Return to story
BY JEFF BRANSCOME
The Spotsylvania County Board of Supervisors is divided on a proposal that would allow residents to take target practice in some subdivisions.
Board members may vote at their meeting Tuesday on whether to legalize the firing of guns in subdivisions on lots of more than 5 acres. It's currently illegal to shoot in any subdivision regardless of lot size.
Two supervisors say they're undecided, so it's unclear if the proposed ordinance has enough votes to pass. Some residents have said they're concerned about safety and noise.
Supervisor Timothy McLaughlin said he supports the proposal and thinks it will be approved. It doesn't matter how big a lot is if somebody mishandles a weapon, said McLaughlin, who stressed that state law makes it illegal to recklessly handle firearms.
"We're getting hung up on the lot size, and that's really probably one of the last things that will be enforced on a negligent discharge" of a firearm charge, he said.
The county currently allows hunting on parcels of land zoned agricultural with at least 5 acres, as required by state law.
Most subdivisions in the county--such as Leavells Crossing and Holleybrooke--do not have housing lots as large as 5 acres, according to a draft report from the county.
Spotsylvania has 60 subdivisions where all lots are greater than 5 acres and another 87 neighborhoods, including Bloomsbury Farm Estates and the Estates of Chancellorsville, where some lots are more than 5 acres.
Supervisor Gary Skinner said he thinks it would be "foolish" for the county to allow shooting on 5-acre lots in subdivisions. He wonders if the board is trying to fix something that's not broken.
"We really didn't do bad with what we had in the past," he said.
COUNTY HAS OPTIONS
At a recent meeting, Skinner asked whether the county could require shooters in subdivisions to have backstops such as berms.
State law doesn't allow localities to require shooting backstops, regulate the caliber of weapons used or restrict shooting within a set distance from homes, County Attorney Jacob Stroman wrote in a memo.
The county could amend its noise ordinance to include firearms, but that would require a public hearing, Stroman said. Any changes to the noise ordinance would not affect existing shooting ranges.
Stroman has said the shooting issue surfaced when his office learned that the current ordinance may be vulnerable in court because it doesn't define a subdivision. The proposed ordinance says a subdivision is any housing development that has a plat on file with the Circuit Court.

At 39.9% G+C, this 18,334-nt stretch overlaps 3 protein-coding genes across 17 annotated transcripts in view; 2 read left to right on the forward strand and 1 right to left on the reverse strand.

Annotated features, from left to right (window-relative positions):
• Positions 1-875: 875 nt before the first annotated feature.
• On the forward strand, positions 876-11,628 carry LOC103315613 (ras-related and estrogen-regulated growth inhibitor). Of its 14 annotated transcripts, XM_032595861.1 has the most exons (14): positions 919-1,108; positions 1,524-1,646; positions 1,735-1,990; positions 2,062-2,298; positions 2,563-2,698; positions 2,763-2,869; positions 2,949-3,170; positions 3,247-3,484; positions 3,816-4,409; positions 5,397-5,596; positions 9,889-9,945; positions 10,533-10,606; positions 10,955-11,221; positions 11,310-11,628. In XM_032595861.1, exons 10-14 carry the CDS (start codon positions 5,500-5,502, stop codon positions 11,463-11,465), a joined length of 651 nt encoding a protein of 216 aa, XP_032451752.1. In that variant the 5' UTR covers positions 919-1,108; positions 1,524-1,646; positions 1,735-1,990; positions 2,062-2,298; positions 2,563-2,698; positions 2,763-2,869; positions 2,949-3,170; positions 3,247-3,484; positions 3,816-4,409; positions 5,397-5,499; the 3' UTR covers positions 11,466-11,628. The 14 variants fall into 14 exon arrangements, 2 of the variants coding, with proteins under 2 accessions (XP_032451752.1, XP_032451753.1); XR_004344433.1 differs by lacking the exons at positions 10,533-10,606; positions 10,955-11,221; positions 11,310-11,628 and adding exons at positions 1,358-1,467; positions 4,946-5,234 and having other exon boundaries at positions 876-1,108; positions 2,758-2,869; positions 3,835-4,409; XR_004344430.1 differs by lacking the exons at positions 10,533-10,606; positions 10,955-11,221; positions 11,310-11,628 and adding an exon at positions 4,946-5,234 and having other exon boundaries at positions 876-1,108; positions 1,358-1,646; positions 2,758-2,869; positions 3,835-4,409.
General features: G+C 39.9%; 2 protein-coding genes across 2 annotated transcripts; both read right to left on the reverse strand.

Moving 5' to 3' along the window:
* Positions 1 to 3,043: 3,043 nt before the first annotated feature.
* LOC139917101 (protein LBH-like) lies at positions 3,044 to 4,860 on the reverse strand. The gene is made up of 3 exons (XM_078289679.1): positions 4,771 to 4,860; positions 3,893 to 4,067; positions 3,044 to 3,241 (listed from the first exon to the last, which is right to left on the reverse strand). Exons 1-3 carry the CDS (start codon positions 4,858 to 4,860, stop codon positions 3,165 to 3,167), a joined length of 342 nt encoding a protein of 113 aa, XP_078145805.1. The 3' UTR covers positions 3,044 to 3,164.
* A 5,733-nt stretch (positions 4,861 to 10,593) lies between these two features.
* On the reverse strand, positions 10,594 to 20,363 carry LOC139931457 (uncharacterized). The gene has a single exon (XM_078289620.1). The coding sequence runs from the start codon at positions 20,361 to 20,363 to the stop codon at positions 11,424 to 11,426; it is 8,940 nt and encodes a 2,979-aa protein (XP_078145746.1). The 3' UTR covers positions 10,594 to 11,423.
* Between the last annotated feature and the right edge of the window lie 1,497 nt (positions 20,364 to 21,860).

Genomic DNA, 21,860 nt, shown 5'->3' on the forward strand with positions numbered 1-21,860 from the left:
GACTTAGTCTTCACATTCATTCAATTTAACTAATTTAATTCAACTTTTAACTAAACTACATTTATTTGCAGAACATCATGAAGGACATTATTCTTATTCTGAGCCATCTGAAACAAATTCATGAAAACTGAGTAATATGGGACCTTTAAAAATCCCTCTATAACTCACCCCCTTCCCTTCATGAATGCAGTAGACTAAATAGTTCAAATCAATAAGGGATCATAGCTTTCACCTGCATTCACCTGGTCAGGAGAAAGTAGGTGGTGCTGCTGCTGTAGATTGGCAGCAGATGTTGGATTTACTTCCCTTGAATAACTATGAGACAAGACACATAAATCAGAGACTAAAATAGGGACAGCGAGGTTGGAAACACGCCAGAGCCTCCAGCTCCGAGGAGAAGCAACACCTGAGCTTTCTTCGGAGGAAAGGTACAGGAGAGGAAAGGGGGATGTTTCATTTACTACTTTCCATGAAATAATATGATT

Still, Commonwealth's Attorney William Neely told supervisors that he has prosecuted people under the existing law.
"We've prosecuted it a number of times and, to be fair, a judge has never ruled that it's not enforceable. It's just Mr. Stroman and I identified a potential problem with it, so we brought it to the board's attention," he said.
Supervisor Benjamin Pitts said one solution would be to define "subdivision" and make no other changes to the ordinance. He said he has serious concerns with the proposal, and the majority of constituents he's heard from oppose it.
"Many of them have told me [and I agree] that one of government's basic responsibilities is to provide for the safety of its citizens," Pitts said in an email. "They feel that this proposal is doing just the opposite."
Eight of the 13 residents who spoke at a recent public hearing on the issue were against the proposed code changes as written.
Supervisor Paul Trampe said he hasn't made up his mind on the proposal. But he said it would still be illegal to fire guns in every subdivision in his Salem District, even if supervisors allow shooting on lots of more than 5 acres.
"I don't think that's a bad provision, but I'm still open to just doing the minimum," Trampe said. At a minimum, he said, the county needs to define the terms "subdivision" and "gun" in the ordinance.
Board members have been discussing the issue for about a year. They originally voted to consider an ordinance that would allow residents of subdivisions to shoot on their property if they lived on lots of more than 1 acre.
A lot of residents had safety concerns with that proposal, so supervisors increased the proposed minimum lot size.
Spotsylvania Sheriff's Capt. Jeff Pearce said police routinely receive calls about guns being fired in neighborhoods, but he didn't know how many such complaints they had received in the past year. The Sheriff's Office takes the incidents seriously, but he said he doesn't think the county has a "huge problem" with people shooting in subdivisions.
Supervisor Ann Heidig said her only concern is for the county to have an enforceable ordinance. She said she's not sure if she supports the 5-acre proposal.
"To me, picking an acre size is sort of difficult to do because as we know, it's really not the size of your lot, it's how carefully you manage your weapon," Heidig said.
Jeff Branscome: 540/374-5402